Those perspectives haven’t changed. In some cases, those positions may have hardened.
The organizations will look closely at equipment and determine if any changes should be made to the rules. They will also consider a local rule that would allow courses and/or competitions to put limitations on the equipment that is used. That’s another way of saying bifurcation.
As for the PGA Tour and the other major professional tours around the world, what would be their incentive for imposing restrictions on their players at a time when the game is in a strong position?
Regardless of what the forces behind the proposed Premier Golf League may think, the PGA Tour isn’t broken and its members don’t want to be told they have to use equipment that performs at 90 percent of what Joe Golfer can use. That said, Jack Nicklaus and Tiger Woods, among others, have long lobbied for a ball rollback.
In a statement, the PGA Tour said it will continue to collaborate with the governing bodies as they study the challenges facing the game without committing to a specific course of action.
“The PGA Tour is committed to ensuring any future solutions identified benefit the game as a whole without negatively impacting the Tour, its players or our fans’ enjoyment of our sport,” the statement read.
If the PGA Tour would not accept equipment restrictions for its players – and there is little reason to think it would – it would undercut any potential bifurcation imposed by the governing bodies in their respective championships, the U.S. Open and the Open Championship.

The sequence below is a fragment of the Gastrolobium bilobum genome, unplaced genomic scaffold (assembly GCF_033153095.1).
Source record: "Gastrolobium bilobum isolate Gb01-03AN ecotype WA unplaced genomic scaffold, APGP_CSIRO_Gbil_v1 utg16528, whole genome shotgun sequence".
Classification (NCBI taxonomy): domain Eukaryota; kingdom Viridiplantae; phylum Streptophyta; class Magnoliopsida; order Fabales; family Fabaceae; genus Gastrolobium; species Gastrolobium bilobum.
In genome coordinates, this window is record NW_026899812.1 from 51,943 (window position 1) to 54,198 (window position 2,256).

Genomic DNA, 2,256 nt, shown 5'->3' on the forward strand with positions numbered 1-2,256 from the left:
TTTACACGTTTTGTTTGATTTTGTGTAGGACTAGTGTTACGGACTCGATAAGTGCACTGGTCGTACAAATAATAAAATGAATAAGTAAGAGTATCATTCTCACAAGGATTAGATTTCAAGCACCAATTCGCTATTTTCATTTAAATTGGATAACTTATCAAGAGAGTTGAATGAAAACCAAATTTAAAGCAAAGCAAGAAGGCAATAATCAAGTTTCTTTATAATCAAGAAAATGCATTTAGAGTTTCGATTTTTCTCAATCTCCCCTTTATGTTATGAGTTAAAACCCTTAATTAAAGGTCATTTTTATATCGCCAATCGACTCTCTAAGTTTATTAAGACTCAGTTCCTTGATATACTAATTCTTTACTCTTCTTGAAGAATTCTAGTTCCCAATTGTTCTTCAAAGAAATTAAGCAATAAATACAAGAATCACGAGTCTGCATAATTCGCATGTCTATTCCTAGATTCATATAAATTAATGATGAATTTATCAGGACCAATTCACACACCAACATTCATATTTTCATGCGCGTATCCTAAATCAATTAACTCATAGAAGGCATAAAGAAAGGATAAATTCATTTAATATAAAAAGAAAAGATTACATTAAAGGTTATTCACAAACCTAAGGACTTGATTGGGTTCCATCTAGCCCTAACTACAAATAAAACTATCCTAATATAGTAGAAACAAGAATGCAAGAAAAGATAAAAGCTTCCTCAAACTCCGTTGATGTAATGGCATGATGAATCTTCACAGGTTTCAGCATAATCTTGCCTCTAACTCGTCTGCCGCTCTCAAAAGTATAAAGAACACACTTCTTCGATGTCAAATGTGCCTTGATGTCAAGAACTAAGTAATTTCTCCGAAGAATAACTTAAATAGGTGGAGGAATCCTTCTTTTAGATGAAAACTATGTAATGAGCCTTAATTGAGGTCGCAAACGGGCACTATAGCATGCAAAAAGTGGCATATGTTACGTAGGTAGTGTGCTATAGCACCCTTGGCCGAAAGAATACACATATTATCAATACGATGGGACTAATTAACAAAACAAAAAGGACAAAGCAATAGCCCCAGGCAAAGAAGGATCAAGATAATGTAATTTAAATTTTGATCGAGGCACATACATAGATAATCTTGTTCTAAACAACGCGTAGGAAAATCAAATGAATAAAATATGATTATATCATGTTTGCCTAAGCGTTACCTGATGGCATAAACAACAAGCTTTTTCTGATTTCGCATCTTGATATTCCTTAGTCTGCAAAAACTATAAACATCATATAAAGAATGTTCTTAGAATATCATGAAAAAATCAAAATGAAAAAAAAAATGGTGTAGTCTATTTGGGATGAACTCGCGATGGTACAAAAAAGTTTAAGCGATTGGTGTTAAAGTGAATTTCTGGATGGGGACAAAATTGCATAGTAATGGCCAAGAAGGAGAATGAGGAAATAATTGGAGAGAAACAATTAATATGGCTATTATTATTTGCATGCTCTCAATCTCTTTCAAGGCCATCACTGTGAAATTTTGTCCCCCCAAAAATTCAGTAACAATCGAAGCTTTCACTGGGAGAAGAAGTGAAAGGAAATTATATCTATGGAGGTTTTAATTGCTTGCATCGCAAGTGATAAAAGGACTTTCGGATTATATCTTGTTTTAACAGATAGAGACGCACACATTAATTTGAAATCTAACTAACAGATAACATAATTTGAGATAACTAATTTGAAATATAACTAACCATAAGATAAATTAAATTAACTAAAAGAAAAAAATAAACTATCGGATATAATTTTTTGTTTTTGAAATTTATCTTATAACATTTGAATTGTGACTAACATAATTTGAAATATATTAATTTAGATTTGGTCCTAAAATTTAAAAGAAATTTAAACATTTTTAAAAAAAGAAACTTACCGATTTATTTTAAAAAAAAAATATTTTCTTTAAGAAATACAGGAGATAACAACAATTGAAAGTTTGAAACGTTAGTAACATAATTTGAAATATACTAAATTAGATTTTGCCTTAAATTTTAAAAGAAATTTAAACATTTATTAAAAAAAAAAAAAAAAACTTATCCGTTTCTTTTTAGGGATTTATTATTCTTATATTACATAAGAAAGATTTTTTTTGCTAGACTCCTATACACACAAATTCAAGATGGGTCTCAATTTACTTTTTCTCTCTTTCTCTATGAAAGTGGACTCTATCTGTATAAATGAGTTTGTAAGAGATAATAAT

That’s getting ahead of things, though. In sharing their findings with the rest of the golf world this week, the USGA and R&A laid the foundation for their argument that something needs to be done and they’re right.
It feels, at least at the game’s highest level, that the value of shotmaking has declined as power and distance have increased. If seemingly everyone hits it 300-plus off the tee and 5-irons fly 195 yards with balls that curve less and less, the game becomes easier.
Not easy. Easier.
“Increased hitting distances can and do compromise the inherent challenges of courses,” said Martin Slumbers, CEO of the R&A.
That, naturally, introduces another element into this discussion – the sustainability of golf courses. Many courses don’t have room to expand or don’t have the money to expand or don’t want to expand. There is also the increasingly high cost of water and the expense required to maintain bigger courses. Those are very real concerns and superintendents have the budget numbers to prove it.
Like everything else, golf evolves, and if there is validity to the notion of leaving something for the next generation as good or better than you found it, that’s why the USGA and R&A are leading this initiative.
If there were easy answers, they’d have been implemented by now. Like golf, though, this isn’t easy. It’s a situation where no one may be wrong but, nevertheless, something needs to change.
Or does it?
Depends on who you’re asking.
USGA CEO Mike Davis, among others, must measure what to do about golf’s distance problem. Photo: John Mummert, Copyright USGA